The market for workers compensation insurance is in a recovery phase of the underwriting cycle after several years of poor results. In particular, premium rates continued to increase meaningfully through the first half of 2013, coupled with stabilizing loss trends promoting improved near-term underwriting performance.
Executive SummaryIn spite of recent improvements in the workers compensation line, which produced lower levels of underwriting losses in recent years, the potential for enduring industry underwriting gains is unlikely given competitive forces, inherent claims expense and reserving uncertainty, and regulatory and legislative complexity, according to Fitch Ratings' James Auden.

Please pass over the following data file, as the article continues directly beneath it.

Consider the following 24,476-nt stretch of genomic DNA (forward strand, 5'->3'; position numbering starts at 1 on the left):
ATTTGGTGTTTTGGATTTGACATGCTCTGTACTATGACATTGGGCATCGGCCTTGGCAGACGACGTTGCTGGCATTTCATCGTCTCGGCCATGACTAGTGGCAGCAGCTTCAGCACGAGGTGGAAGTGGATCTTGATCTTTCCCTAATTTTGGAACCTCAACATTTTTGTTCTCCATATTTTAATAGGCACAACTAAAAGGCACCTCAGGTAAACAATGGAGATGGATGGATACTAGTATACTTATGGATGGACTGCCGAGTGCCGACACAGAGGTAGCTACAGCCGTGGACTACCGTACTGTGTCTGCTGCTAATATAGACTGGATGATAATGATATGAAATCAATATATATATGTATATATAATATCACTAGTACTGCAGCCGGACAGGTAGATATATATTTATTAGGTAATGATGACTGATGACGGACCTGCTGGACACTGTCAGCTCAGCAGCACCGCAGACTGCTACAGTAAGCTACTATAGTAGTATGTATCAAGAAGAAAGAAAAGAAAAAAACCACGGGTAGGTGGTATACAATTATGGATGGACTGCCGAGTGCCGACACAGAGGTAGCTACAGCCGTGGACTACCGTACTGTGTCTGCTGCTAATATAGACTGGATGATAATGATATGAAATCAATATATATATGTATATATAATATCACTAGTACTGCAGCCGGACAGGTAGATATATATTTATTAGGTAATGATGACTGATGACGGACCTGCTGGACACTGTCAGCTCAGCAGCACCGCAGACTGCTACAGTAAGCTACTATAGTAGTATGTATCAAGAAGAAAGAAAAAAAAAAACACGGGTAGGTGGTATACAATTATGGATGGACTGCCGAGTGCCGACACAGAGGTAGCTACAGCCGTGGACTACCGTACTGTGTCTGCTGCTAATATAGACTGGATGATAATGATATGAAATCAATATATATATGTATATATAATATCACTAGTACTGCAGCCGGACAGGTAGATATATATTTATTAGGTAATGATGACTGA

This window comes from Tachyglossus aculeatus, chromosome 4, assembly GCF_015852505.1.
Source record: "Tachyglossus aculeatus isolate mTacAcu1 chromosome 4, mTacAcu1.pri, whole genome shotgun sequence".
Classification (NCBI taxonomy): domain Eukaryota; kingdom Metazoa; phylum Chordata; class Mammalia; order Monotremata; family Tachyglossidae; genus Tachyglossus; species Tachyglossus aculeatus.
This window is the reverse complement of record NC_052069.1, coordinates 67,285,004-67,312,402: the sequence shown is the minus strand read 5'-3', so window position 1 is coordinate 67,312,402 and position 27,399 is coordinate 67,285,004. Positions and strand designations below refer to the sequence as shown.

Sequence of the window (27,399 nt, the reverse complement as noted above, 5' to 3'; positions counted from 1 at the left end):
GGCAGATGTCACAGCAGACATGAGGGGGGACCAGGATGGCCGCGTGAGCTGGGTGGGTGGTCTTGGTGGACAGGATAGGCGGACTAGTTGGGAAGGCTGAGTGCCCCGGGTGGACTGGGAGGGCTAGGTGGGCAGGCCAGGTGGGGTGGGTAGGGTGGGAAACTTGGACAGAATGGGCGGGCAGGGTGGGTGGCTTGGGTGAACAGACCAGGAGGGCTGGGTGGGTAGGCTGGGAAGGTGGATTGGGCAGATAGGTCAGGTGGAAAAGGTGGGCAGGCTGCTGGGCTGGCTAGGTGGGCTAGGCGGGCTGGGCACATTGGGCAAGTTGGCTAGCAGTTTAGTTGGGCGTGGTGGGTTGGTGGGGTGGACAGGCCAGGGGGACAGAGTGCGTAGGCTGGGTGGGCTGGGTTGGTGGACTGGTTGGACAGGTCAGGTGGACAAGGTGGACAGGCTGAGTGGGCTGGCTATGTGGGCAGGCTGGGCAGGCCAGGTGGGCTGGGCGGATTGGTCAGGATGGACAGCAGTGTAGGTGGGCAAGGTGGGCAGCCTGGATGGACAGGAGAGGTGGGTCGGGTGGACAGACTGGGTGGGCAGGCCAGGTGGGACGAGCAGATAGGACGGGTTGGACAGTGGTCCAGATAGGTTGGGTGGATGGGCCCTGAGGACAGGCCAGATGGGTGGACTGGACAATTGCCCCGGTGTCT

The potential for enduring industry underwriting gains, however, remain less likely, given competitive forces, inherent claims expense and reserving uncertainty, and regulatory and legislative complexity.
Chronic Underperforming Segment
As the largest individual commercial lines segment, based on premium volume, workers compensation is a key driver of underwriting performance for the U.S. property/casualty insurance industry. Relative to other large commercial lines, including other liability, commercial auto and commercial multi-peril, workers compensation has stood out in recent years as one of the weakest industry segments in terms of underwriting performance and loss reserve strength.
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